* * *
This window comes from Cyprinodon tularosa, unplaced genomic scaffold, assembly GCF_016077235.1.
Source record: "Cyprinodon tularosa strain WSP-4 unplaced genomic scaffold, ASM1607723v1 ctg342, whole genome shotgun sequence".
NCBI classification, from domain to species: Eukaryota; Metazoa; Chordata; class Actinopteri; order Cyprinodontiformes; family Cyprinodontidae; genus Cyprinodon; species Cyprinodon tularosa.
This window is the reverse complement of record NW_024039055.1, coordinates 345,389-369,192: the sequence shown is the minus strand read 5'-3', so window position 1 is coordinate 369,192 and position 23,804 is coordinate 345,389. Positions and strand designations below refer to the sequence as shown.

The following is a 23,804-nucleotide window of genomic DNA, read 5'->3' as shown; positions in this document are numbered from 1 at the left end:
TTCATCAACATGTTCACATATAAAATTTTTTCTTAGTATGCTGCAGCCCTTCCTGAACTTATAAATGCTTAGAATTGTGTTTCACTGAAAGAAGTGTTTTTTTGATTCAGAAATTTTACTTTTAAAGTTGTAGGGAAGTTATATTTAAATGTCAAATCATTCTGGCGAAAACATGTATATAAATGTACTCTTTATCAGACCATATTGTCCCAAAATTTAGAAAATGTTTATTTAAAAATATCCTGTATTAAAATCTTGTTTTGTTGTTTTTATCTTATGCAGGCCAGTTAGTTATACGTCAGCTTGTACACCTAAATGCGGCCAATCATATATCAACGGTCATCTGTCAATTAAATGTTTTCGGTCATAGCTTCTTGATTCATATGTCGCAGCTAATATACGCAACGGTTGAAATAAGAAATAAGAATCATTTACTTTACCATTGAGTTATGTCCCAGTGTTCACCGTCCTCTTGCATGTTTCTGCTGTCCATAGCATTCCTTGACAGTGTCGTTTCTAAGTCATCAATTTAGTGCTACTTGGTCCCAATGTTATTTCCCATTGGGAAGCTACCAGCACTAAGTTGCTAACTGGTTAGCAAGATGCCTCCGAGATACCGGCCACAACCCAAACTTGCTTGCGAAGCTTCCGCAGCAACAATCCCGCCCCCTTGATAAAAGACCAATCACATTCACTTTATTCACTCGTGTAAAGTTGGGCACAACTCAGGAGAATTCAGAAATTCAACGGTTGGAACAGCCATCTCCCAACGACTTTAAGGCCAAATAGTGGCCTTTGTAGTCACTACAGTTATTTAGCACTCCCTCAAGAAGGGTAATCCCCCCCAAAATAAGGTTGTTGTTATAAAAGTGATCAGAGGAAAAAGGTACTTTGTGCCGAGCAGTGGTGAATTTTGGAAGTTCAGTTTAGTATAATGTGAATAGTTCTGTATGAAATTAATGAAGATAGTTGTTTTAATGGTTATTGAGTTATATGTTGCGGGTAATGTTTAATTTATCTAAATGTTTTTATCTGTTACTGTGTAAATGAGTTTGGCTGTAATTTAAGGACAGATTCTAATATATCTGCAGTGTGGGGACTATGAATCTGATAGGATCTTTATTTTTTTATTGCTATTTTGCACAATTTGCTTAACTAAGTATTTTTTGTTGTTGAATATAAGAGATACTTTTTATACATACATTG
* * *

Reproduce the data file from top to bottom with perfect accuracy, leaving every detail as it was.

This window comes from Cyprinodon tularosa, unplaced genomic scaffold, assembly GCF_016077235.1.
Source record: "Cyprinodon tularosa strain WSP-4 unplaced genomic scaffold, ASM1607723v1 ctg342, whole genome shotgun sequence".
NCBI classification, from domain to species: Eukaryota; Metazoa; Chordata; class Actinopteri; order Cyprinodontiformes; family Cyprinodontidae; genus Cyprinodon; species Cyprinodon tularosa.
This window is the reverse complement of record NW_024039055.1, coordinates 345,389-369,192: the sequence shown is the minus strand read 5'-3', so window position 1 is coordinate 369,192 and position 23,804 is coordinate 345,389. Positions and strand designations below refer to the sequence as shown.

The following is a 23,804-nucleotide window of genomic DNA, read 5'->3' as shown; positions in this document are numbered from 1 at the left end:
TTCATCAACATGTTCACATATAAAATTTTTTCTTAGTATGCTGCAGCCCTTCCTGAACTTATAAATGCTTAGAATTGTGTTTCACTGAAAGAAGTGTTTTTTTGATTCAGAAATTTTACTTTTAAAGTTGTAGGGAAGTTATATTTAAATGTCAAATCATTCTGGCGAAAACATGTATATAAATGTACTCTTTATCAGACCATATTGTCCCAAAATTTAGAAAATGTTTATTTAAAAATATCCTGTATTAAAATCTTGTTTTGTTGTTTTTATCTTATGCAGGCCAGTTAGTTATACGTCAGCTTGTACACCTAAATGCGGCCAATCATATATCAACGGTCATCTGTCAATTAAATGTTTTCGGTCATAGCTTCTTGATTCATATGTCGCAGCTAATATACGCAACGGTTGAAATAAGAAATAAGAATCATTTACTTTACCATTGAGTTATGTCCCAGTGTTCACCGTCCTCTTGCATGTTTCTGCTGTCCATAGCATTCCTTGACAGTGTCGTTTCTAAGTCATCAATTTAGTGCTACTTGGTCCCAATGTTATTTCCCATTGGGAAGCTACCAGCACTAAGTTGCTAACTGGTTAGCAAGATGCCTCCGAGATACCGGCCACAACCCAAACTTGCTTGCGAAGCTTCCGCAGCAACAATCCCGCCCCCTTGATAAAAGACCAATCACATTCACTTTATTCACTCGTGTAAAGTTGGGCACAACTCAGGAGAATTCAGAAATTCAACGGTTGGAACAGCCATCTCCCAACGACTTTAAGGCCAAATAGTGGCCTTTGTAGTCACTACAGTTATTTAGCACTCCCTCAAGAAGGGTAATCCCCCCCAAAATAAGGTTGTTGTTATAAAAGTGATCAGAGGAAAAAGGTACTTTGTGCCGAGCAGTGGTGAATTTTGGAAGTTCAGTTTAGTATAATGTGAATAGTTCTGTATGAAATTAATGAAGATAGTTGTTTTAATGGTTATTGAGTTATATGTTGCGGGTAATGTTTAATTTATCTAAATGTTTTTATCTGTTACTGTGTAAATGAGTTTGGCTGTAATTTAAGGACAGATTCTAATATATCTGCAGTGTGGGGACTATGAATCTGATAGGATCTTTATTTTTTTATTGCTATTTTGCACAATTTGCTTAACTAAGTATTTTTTGTTGTTGAATATAAGAGATACTTTTTATACATACATTG